Lee Morgan was a musical prodigy (b Philadelphia 1938.)   As a teen, he gained the notice of Dizzy Gillespie and became a featured trumpet player & composer for Art Blakey's band.  This compelling doc "I Called Him Morgan" is an intriguing biopic of a gifted & tormented jazz musician who was fatally shot at the age of 33 by his common law wife, Helen Morgan.  This is not a notorious crime picture.  It's a cool, jazzy & beautifully shot film which features a montage of arresting black & white photos of Lee performing or collaboring with other artists.  Credit photographer C Ron St Clair for capturing Lee & other great jazz musicians in sharp black/white photos that come to life on screen.  (St Clair's startled photo of a camera shy Helen is a deer caught in headlights.)  This engrossing & artful film is more a virtuoso tutorial in jazz with its generous score & interviews by Morgan's colleagues than a titilating riff counting up to Helen's fatal shooting Lee in a NYC nightclub.  Dir Kasper Collin (b Sweden 1972) cunningly spreads the storyline of Morgans life by beginning with a partially taped interview Helen agreed to do a month before her death in 1996.  Helen's gravelly voice retains a steely quality chronicling her bio prior to meeting Lee, their loving duet and the discord ending in tragedy.  The reminiscences of Lee's colleagues including Wayne Shorter, Paul West & Jymie Merrit passionately expound on jazz history.  They talk of admiration & anger at Helen.  Collin wisely gives these interviews free range lending the film its intelligence, credibility and resonance.  Helen was credited for bringing Lee "back from the gutter" with his heroin addiction.  Helen, 15 years Lee's senior (with a son the same age) became Lee's ubiquitous manager.  Helen's son and Lee's contemporaries were in agreement that they had a loving relationship.  Helen says in her interview "I Called Him Morgan because I didn't like the name Lee."  There's little doubt Helen was a domineering force in Lee's life.  One hook is trying to unravel where things went wrong.   The brilliant recordings of Lee's music and the cinematography captures the look of NYC in the 1950's-60's along with its vivid still photos.  "I Called Him Morgan" is a jazz ballad and a stirring tribute of a talented trumpet player gunned down in a crime of passion.  The mysteries remain why it took an ambulance more than an hour to arrive which might have kept Lee alive.  And, how is it Helen's prison time was so fleeting?   There's no doubt Collin's documentary hits all the right notes that give rise to the breath of life & music with their range of tonalities.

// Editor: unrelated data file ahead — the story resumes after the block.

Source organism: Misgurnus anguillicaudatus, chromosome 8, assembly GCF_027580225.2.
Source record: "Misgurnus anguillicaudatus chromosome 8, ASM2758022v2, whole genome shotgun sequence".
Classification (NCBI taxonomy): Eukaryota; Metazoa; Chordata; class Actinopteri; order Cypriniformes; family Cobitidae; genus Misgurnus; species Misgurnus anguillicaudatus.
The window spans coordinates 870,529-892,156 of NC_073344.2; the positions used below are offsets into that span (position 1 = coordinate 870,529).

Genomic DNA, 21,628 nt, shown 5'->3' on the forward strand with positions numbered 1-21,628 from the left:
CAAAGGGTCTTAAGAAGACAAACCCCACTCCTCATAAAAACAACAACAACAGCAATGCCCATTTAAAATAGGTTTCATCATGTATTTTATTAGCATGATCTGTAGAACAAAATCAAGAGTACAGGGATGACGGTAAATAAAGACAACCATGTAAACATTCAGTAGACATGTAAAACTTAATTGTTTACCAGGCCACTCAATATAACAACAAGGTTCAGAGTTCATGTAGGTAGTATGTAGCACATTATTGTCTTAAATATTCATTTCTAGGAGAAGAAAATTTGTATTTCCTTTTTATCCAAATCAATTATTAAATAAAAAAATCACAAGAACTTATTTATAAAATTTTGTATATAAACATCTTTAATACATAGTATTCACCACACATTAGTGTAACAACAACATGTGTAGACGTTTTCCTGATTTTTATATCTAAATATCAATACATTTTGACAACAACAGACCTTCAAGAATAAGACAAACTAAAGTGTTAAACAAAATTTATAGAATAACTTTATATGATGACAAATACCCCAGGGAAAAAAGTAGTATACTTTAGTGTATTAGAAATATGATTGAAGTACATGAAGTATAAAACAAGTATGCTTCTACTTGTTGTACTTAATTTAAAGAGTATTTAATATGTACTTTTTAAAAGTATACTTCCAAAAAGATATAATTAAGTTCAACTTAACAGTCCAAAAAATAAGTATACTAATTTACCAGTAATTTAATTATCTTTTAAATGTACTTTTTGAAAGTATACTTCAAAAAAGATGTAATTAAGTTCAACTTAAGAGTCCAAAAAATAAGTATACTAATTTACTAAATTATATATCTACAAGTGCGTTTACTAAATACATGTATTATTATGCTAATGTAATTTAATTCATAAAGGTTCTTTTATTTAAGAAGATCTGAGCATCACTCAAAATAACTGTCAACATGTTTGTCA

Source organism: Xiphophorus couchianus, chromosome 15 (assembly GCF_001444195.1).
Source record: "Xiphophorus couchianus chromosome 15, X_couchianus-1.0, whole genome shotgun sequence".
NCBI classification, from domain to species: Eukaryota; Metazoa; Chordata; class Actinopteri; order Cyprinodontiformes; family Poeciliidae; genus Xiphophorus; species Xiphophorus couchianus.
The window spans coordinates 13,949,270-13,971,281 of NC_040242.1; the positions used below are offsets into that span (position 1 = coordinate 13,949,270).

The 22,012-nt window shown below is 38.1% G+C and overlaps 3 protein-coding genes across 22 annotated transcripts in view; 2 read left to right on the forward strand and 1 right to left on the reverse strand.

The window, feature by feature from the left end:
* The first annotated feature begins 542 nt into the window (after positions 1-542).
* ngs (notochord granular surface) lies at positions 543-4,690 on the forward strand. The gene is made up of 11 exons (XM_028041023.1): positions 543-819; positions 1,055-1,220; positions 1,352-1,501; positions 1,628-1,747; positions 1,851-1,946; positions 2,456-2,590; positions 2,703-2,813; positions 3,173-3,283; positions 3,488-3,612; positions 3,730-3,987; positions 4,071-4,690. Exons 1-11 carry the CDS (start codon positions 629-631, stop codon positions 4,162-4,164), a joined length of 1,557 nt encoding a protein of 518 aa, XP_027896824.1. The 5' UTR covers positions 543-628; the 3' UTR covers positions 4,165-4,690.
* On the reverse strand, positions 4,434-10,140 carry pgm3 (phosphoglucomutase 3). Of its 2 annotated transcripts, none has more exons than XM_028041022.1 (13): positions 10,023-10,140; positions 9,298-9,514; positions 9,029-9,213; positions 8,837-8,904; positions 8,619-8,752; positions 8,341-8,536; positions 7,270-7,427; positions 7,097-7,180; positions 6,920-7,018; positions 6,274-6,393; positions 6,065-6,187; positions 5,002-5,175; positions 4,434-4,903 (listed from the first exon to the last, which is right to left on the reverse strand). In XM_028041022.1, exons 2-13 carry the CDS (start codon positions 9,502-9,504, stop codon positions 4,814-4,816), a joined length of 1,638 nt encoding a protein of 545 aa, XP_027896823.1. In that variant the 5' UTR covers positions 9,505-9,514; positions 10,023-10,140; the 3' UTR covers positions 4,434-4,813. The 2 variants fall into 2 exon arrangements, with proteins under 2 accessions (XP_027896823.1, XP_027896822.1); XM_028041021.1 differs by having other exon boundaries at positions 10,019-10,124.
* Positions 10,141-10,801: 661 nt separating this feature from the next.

Thursday, March 23, 2017